AquaBounty will close its Panama farm since the United States government lifted the Import Alert on its genetically-engineered salmon.
“With the recent action by the FDA [United States Food and Drug Administration] to lift the Import Alert on AquAdvantage Salmon, the company can now stock and grow the fish at its Indiana farm site,” AquaBounty said in a press release announcing its first quarter earnings. “Consequently, AquaBounty has determined that it is no longer necessary for the company to operate a farm in Panama.”
The Panama facility was originally set up in 2008 as a demonstration grow-out location for AquAdvantage Salmon in conjunction with the company’s New Animal Drug Application with the FDA, according to Maynard, Massachusetts-based AquaBounty.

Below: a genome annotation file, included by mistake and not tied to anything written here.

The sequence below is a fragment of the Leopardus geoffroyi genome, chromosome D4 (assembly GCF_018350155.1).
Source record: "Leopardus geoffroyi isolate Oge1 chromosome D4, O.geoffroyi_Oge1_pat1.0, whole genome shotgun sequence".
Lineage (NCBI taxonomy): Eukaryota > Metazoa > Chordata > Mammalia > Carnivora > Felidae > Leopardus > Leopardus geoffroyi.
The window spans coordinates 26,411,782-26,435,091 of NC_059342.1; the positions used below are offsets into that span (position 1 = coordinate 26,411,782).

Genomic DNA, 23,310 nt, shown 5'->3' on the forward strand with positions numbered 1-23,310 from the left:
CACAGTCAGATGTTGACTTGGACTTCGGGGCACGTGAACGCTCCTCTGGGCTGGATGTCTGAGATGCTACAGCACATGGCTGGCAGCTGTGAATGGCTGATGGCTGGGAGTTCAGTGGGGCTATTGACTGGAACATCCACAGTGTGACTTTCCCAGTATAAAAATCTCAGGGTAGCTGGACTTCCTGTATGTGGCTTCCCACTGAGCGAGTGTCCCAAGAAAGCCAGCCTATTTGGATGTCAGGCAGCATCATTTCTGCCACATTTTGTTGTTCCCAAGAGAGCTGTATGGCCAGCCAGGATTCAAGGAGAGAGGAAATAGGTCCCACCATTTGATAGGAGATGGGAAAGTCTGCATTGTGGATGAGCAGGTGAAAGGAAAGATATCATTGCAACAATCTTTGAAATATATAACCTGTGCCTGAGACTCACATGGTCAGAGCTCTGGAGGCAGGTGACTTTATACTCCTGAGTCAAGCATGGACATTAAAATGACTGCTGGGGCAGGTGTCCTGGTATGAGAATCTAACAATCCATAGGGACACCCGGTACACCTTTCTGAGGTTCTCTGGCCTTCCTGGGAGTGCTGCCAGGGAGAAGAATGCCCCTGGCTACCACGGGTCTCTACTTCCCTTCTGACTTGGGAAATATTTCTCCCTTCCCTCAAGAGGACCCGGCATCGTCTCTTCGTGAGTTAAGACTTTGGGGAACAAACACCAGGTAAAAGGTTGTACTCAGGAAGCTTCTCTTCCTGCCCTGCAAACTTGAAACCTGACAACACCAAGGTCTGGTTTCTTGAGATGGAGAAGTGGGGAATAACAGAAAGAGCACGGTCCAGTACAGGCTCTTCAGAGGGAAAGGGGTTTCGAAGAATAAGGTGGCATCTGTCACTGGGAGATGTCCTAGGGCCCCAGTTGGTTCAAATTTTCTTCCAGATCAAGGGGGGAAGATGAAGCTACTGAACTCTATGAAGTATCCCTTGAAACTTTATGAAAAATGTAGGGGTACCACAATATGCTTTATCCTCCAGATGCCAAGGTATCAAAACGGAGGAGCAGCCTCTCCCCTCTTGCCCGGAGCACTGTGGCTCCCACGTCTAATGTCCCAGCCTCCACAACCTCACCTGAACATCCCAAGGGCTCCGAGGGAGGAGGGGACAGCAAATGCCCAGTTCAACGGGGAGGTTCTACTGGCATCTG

In the first quarter ending 31 March, AquaBounty had several successes, including the FDA lifting the Import Alert and the approval by Environment and Climate Change Canada for the commercial grow-out of AquAdvantage Salmon at its Rollo Bay facility.
AquaBounty also completed a public offering of common shares, raising USD 6.1 million (EUR 5.5 million).
However, the company’s net loss for the quarter increased from USD 2.45 million (EUR 2.2 million) for the first quarter of 2018 to USD 2.76 million (EUR 2.5 million) this quarter, due to starting production in Indiana.